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Why Arbitration Clauses Are Crucial for High-Volume Businesses

legal team writing an arbitration clause

Arbitration clauses are becoming increasingly common in modern business agreements. An arbitration clause is a section in a contract that designates whether contract disputes must be settled through arbitration or in court. They are valuable tools for simplifying customer disputes and saving time and effort on legal matters. No company can benefit from arbitration clauses more than high-volume businesses that sign hundreds or thousands of contracts a year.

Implementing arbitration clauses in your business contracts can help save thousands, if not millions, in legal fees. Your organization could see significant improvements in your conflict resolution processes by adding a single clause.

Read on to learn what arbitration clauses do, why they matter to high-volume businesses, and examples of how these clauses work in the real world. 

Please note that that this article is not and should not be taken as legal advice.

What is an arbitration clause?

An arbitration clause is a contract clause that binds signers to handle all disputes with a company through arbitration instead of going through the litigation process. Most importantly, it helps prevent class-action lawsuits. 

Arbitration is a process that allows two or more parties to resolve legal conflicts outside of court. In arbitration, a neutral third party known as an arbiter listens to all parties’ claims and makes a legally binding decision about the case.

The difference between arbitration and a lawsuit is more than just whether the decision-maker is called an arbiter or a judge. In a lawsuit, both parties typically have legal representation. Neither party can choose the judge, and the judge must closely follow legislation to decide the case. This makes lawsuits resource-intensive, inflexible, and time-consuming.

Meanwhile, arbitration is much more adaptable. The parties can choose the arbiter, and the format of the dispute resolution is less strict. Furthermore, the arbiter may not be handling any other case at the same time, allowing arbitration to be resolved more quickly. Finally, arbitration can include a measure of negotiation, giving the arbiter more leeway in their final arbitration award decision.

Why do arbitration clauses matter?

An arbitration clause is useful for reducing the resource drain of individual lawsuits and class action lawsuits.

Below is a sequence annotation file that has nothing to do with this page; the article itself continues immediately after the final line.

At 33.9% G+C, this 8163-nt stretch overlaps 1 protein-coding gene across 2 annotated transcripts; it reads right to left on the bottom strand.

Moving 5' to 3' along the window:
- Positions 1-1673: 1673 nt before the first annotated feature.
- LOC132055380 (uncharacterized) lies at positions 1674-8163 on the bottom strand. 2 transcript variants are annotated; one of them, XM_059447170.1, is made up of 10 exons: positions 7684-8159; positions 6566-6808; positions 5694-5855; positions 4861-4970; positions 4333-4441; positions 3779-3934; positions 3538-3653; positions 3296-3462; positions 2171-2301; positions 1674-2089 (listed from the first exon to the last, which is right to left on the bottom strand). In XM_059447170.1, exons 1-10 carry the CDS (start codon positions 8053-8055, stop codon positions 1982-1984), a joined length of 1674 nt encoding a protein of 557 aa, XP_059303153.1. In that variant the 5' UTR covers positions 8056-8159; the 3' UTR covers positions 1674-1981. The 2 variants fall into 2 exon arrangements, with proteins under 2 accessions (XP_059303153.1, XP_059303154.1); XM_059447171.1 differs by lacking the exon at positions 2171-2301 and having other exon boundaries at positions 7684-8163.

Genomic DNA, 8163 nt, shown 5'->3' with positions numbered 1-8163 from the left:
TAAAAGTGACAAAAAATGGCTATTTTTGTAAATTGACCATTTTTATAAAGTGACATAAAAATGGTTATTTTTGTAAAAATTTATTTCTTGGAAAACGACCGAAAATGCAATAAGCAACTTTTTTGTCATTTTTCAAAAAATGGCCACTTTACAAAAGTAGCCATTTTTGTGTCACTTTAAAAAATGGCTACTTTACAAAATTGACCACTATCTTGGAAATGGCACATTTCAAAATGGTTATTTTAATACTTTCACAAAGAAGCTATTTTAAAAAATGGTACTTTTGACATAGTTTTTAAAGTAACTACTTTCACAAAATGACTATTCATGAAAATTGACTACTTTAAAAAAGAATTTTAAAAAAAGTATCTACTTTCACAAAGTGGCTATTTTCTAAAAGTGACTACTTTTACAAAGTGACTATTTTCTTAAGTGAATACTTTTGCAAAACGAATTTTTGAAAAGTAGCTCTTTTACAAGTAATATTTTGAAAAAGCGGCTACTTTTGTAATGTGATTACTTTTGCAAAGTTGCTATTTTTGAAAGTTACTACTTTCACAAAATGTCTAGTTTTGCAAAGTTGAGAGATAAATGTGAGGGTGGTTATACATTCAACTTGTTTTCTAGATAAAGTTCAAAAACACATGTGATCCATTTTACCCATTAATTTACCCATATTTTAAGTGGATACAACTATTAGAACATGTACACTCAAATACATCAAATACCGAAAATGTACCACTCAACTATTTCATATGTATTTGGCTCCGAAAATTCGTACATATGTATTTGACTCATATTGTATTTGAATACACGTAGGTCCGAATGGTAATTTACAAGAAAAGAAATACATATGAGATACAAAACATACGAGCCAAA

In a class-action lawsuit, a class or group of users comes together under the banner of similar complaints. They file their case as a group, giving them leverage in court. If a class action claim is permitted to proceed, it’s a sign that the claims have substance. 

If a class-action lawsuit succeeds, your organization may face substantial penalties, as many courts assign both compensatory and punitive damages in class actions. For instance, Johnson & Johnson faced more than $4 billion in punitive damages after a class-action case filed by people who claimed that its baby powder caused cancer.

However, arbitration clauses can prevent that. Instead, each individual plaintiff will need to go through arbitration on their own. This prevents you from facing punitive damages and gives you significantly more room to negotiate individual complaints. By avoiding a class action, you can avoid major losses and save time and effort overall. 

The importance of arbitration clauses for high-volume businesses

The protection of an arbitration clause is crucial to high-volume businesses. Any organization can fall victim to a class-action lawsuit, but high-volume companies are especially vulnerable because it’s easy for contracts – especially manually prepared ones – to slip through the cracks. With a more extensive user base comes increased risk for legal action and class actions. 

Enforcing arbitration clauses, especially those presented via clickwrap is really crucial to effective risk mitigation at your company. Ensuring that the clickwrap agreements are designed optimally, provide conspicuous notice, and capture back-end records of acceptance will significantly increase the enforceability of a clickwrap and arbitration agreement. 

Arbitration clauses and clickwrap agreements

Businesses that use clickwrap agreements can get incredible value from a well-written arbitration clause. These types of contracts are particularly useful to companies that consistently bring in high volumes of customers. That’s the same situation in which arbitration clauses are most helpful. 

Despite the benefits of arbitration clauses, some companies may find that their clauses aren’t enforceable. This is often because the clickwrap agreement as a whole is designed improperly and the company failed to maintain appropriate back-end records documenting who signed contracts and when. You can take a few steps that make it more likely that your clickwrap arbitration clauses will be upheld in court.

Designing an enforceable clickwrap arbitration clause